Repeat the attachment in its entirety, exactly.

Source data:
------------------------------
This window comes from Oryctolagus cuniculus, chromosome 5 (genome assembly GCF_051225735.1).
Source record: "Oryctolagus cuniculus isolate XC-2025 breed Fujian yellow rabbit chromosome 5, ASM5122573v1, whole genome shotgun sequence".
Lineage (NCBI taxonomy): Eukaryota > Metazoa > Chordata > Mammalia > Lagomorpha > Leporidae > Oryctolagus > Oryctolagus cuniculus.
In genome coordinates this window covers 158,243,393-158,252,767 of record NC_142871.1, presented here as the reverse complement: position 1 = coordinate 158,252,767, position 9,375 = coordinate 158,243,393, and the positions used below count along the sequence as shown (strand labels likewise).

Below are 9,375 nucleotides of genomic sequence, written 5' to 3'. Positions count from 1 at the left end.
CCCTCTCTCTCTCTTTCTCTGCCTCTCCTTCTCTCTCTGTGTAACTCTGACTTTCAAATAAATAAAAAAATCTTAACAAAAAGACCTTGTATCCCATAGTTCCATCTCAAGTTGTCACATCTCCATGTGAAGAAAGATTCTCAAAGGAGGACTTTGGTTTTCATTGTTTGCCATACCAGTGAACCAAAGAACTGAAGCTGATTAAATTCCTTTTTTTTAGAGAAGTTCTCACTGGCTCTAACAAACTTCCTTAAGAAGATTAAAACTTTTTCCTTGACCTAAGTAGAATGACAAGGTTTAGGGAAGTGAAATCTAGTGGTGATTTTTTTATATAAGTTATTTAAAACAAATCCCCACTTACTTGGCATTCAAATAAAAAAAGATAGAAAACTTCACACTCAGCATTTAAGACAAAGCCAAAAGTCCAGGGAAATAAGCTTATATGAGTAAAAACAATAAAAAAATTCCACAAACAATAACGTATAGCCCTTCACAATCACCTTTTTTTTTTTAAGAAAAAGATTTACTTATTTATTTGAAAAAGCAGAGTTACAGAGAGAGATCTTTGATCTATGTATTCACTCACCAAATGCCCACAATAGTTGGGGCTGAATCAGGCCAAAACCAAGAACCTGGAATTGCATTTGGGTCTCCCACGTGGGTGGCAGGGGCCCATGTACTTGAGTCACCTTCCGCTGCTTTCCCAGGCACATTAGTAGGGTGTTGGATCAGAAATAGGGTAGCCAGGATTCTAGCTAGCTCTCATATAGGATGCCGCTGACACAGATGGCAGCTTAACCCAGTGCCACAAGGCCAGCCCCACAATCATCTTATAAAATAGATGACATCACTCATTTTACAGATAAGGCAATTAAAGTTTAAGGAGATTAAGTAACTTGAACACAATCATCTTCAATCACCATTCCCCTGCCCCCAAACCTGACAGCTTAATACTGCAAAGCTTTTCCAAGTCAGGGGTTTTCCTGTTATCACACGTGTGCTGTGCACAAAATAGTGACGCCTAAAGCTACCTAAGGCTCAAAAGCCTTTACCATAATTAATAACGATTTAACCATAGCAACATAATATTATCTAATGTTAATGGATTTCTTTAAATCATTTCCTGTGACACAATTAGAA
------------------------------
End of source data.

This window comes from Oryctolagus cuniculus, chromosome 5 (genome assembly GCF_051225735.1).
Source record: "Oryctolagus cuniculus isolate XC-2025 breed Fujian yellow rabbit chromosome 5, ASM5122573v1, whole genome shotgun sequence".
Lineage (NCBI taxonomy): Eukaryota > Metazoa > Chordata > Mammalia > Lagomorpha > Leporidae > Oryctolagus > Oryctolagus cuniculus.
In genome coordinates this window covers 158,243,393-158,252,767 of record NC_142871.1, presented here as the reverse complement: position 1 = coordinate 158,252,767, position 9,375 = coordinate 158,243,393, and the positions used below count along the sequence as shown (strand labels likewise).

Below are 9,375 nucleotides of genomic sequence, written 5' to 3'. Positions count from 1 at the left end.
CCCTCTCTCTCTCTTTCTCTGCCTCTCCTTCTCTCTCTGTGTAACTCTGACTTTCAAATAAATAAAAAAATCTTAACAAAAAGACCTTGTATCCCATAGTTCCATCTCAAGTTGTCACATCTCCATGTGAAGAAAGATTCTCAAAGGAGGACTTTGGTTTTCATTGTTTGCCATACCAGTGAACCAAAGAACTGAAGCTGATTAAATTCCTTTTTTTTAGAGAAGTTCTCACTGGCTCTAACAAACTTCCTTAAGAAGATTAAAACTTTTTCCTTGACCTAAGTAGAATGACAAGGTTTAGGGAAGTGAAATCTAGTGGTGATTTTTTTATATAAGTTATTTAAAACAAATCCCCACTTACTTGGCATTCAAATAAAAAAAGATAGAAAACTTCACACTCAGCATTTAAGACAAAGCCAAAAGTCCAGGGAAATAAGCTTATATGAGTAAAAACAATAAAAAAATTCCACAAACAATAACGTATAGCCCTTCACAATCACCTTTTTTTTTTTAAGAAAAAGATTTACTTATTTATTTGAAAAAGCAGAGTTACAGAGAGAGATCTTTGATCTATGTATTCACTCACCAAATGCCCACAATAGTTGGGGCTGAATCAGGCCAAAACCAAGAACCTGGAATTGCATTTGGGTCTCCCACGTGGGTGGCAGGGGCCCATGTACTTGAGTCACCTTCCGCTGCTTTCCCAGGCACATTAGTAGGGTGTTGGATCAGAAATAGGGTAGCCAGGATTCTAGCTAGCTCTCATATAGGATGCCGCTGACACAGATGGCAGCTTAACCCAGTGCCACAAGGCCAGCCCCACAATCATCTTATAAAATAGATGACATCACTCATTTTACAGATAAGGCAATTAAAGTTTAAGGAGATTAAGTAACTTGAACACAATCATCTTCAATCACCATTCCCCTGCCCCCAAACCTGACAGCTTAATACTGCAAAGCTTTTCCAAGTCAGGGGTTTTCCTGTTATCACACGTGTGCTGTGCACAAAATAGTGACGCCTAAAGCTACCTAAGGCTCAAAAGCCTTTACCATAATTAATAACGATTTAACCATAGCAACATAATATTATCTAATGTTAATGGATTTCTTTAAATCATTTCCTGTGACACAATTAGAA